Rama Burshtein is a product of the haredi Tel Aviv world she depicts warmly in 'Fill the Void,' opening in theaters.
Special To The Jewish Week
When it played last fall’s New York Film Festival, Rama Burshtein’s debut feature, “Fill the Void,” was one of the great surprises of the autumn, a stunningly poised and mature first film that heralded the first major talent to emerge from the haredi film community in Israel. Now that the film has opened theatrically in New York, it looks — if anything — even better.
In all of the storied history of the Jewish people, there was no single event that had greater short and long-term consequences than the revelation of Torah at Sinai.
The festival of Shavuot, which we celebrated this week, marked the anniversary of that extraordinary (in both the literal and figurative senses of the word) day. It encouraged us to recall, or recreate, if you will, the power, majesty and mystery of that luminous moment when God and humanity communed as one. The world would never be the same thereafter.
New York State Education Department Commissioner John King is “prepared to take escalating action” to address problems within Rockland County’s East Ramapo Central School District, a district whose elected board is currently composed solely of fervently Orthodox Jews.
At Yeshivat Avir Yakov, an all-boys school in the chasidic enclave of New Square in New York’s Rockland County, students spend the vast majority of their long school days studying religious texts in spartan classrooms furnished only with battered wooden benches and desks. Unlike their counterparts in public or private schools outside the chasidic community, the boys at Avir Yakov do not have access to the Internet or computers in their school because chasidic leaders view the Internet as a corrupting force capable of undermining their way of life.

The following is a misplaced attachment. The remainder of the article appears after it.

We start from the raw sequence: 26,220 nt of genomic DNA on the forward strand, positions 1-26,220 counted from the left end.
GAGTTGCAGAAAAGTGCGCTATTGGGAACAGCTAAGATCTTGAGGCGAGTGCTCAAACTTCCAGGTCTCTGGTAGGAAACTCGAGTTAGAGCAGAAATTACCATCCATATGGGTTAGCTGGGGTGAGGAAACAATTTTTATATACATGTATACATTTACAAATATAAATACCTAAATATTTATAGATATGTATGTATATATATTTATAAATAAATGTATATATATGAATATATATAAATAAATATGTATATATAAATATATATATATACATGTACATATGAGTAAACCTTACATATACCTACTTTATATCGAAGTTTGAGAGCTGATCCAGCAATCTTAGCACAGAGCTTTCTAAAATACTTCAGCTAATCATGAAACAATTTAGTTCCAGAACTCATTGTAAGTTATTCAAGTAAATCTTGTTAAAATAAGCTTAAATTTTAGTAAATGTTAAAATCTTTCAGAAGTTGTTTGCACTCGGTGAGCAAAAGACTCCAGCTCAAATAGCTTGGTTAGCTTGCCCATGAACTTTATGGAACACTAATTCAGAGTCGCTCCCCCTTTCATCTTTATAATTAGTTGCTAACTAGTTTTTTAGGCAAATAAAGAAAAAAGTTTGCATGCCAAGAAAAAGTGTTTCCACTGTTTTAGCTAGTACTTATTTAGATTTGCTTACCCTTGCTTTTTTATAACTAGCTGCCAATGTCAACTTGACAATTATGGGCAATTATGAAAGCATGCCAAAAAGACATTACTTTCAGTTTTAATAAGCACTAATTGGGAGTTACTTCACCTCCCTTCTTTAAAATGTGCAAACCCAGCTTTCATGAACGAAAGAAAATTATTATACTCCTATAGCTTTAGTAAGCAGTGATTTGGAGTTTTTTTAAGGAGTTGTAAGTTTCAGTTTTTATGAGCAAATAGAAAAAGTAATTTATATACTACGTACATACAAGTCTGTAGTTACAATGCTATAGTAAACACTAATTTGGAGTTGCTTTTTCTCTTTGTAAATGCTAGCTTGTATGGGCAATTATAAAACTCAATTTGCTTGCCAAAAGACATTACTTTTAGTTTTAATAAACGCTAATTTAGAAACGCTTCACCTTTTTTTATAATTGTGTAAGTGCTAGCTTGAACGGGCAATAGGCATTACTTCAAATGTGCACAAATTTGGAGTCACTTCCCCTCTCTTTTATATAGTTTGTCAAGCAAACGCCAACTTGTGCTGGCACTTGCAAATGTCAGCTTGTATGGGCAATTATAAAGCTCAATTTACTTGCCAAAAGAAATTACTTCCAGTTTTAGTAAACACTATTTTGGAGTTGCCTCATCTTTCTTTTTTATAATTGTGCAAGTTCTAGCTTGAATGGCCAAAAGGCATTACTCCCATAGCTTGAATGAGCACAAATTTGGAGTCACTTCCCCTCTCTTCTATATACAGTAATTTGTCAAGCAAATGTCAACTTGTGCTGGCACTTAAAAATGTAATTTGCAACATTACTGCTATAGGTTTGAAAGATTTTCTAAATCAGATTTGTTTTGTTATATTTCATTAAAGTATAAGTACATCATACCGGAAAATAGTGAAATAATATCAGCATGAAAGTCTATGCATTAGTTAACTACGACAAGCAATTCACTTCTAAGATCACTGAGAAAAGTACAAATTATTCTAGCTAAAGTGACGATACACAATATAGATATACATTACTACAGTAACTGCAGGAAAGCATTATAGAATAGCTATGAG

Temporary stay delays implementation of required warning by three weeks until Nov. 14.
A temporary restraining order against New York delayed the start of a new informed consent requirement for a controversial circumcision rite.
On Tuesday, U.S. District Court Judge Naomi Reice Buchwald in New York ordered the stay of implementing the required warning to parents of the dangers of metzitzah b'peh, a ritual in which the circumciser uses his mouth to draw blood from the baby's penis.
It is beautiful how much emphasis there is on Shabbat and holiday celebration in American Orthodoxy. However, the celebration of the values of health and exercise are sorely lacking in the community. Parents often do not stress health and exercise for their children, and day schools fall short on creating rigorous health programs. Happily, religious celebration need not compromise our commitment to health.
In 1948, when the State of Israel was founded, Prime Minister David Ben-Gurion made an accommodation for full-time yeshiva students to serve their country by studying Torah rather than enlisting in the army. There were only 400 such young men at the time, and Ben-Gurion believed the number would diminish.
Late last year, Haredi (ultra-Orthodox) rabbis banned the popular blog Voz Iz Neias and even went so far as to try to have it taken down. Now, FailedMessiah.com reports that the Agudath Israel of America's Moetzet Gedolei HaTorah has issued a ban prohibiting its adherents from using the Internet without a filter.